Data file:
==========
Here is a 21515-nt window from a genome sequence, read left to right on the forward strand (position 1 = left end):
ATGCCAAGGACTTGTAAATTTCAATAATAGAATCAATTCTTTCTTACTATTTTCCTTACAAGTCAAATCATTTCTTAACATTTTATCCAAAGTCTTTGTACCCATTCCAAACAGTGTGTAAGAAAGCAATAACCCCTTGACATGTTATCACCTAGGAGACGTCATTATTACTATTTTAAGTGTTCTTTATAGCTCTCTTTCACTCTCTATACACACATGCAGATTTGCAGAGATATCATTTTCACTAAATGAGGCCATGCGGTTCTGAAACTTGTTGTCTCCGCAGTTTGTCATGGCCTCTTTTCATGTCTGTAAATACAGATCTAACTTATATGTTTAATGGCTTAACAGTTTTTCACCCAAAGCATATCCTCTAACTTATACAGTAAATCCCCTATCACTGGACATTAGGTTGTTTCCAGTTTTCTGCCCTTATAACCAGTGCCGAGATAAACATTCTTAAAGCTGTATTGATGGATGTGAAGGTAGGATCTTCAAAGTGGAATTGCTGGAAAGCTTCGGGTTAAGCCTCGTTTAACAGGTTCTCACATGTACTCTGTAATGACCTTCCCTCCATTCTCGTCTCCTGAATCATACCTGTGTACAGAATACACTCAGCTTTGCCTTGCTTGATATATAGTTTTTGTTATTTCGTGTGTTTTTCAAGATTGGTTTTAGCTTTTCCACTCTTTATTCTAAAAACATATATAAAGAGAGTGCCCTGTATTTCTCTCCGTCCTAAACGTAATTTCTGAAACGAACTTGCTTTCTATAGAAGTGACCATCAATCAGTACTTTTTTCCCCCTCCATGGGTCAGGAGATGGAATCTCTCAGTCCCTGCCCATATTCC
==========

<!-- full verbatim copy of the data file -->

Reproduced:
Here is a 21515-nt window from a genome sequence, read left to right on the forward strand (position 1 = left end):
ATGCCAAGGACTTGTAAATTTCAATAATAGAATCAATTCTTTCTTACTATTTTCCTTACAAGTCAAATCATTTCTTAACATTTTATCCAAAGTCTTTGTACCCATTCCAAACAGTGTGTAAGAAAGCAATAACCCCTTGACATGTTATCACCTAGGAGACGTCATTATTACTATTTTAAGTGTTCTTTATAGCTCTCTTTCACTCTCTATACACACATGCAGATTTGCAGAGATATCATTTTCACTAAATGAGGCCATGCGGTTCTGAAACTTGTTGTCTCCGCAGTTTGTCATGGCCTCTTTTCATGTCTGTAAATACAGATCTAACTTATATGTTTAATGGCTTAACAGTTTTTCACCCAAAGCATATCCTCTAACTTATACAGTAAATCCCCTATCACTGGACATTAGGTTGTTTCCAGTTTTCTGCCCTTATAACCAGTGCCGAGATAAACATTCTTAAAGCTGTATTGATGGATGTGAAGGTAGGATCTTCAAAGTGGAATTGCTGGAAAGCTTCGGGTTAAGCCTCGTTTAACAGGTTCTCACATGTACTCTGTAATGACCTTCCCTCCATTCTCGTCTCCTGAATCATACCTGTGTACAGAATACACTCAGCTTTGCCTTGCTTGATATATAGTTTTTGTTATTTCGTGTGTTTTTCAAGATTGGTTTTAGCTTTTCCACTCTTTATTCTAAAAACATATATAAAGAGAGTGCCCTGTATTTCTCTCCGTCCTAAACGTAATTTCTGAAACGAACTTGCTTTCTATAGAAGTGACCATCAATCAGTACTTTTTTCCCCCTCCATGGGTCAGGAGATGGAATCTCTCAGTCCCTGCCCATATTCC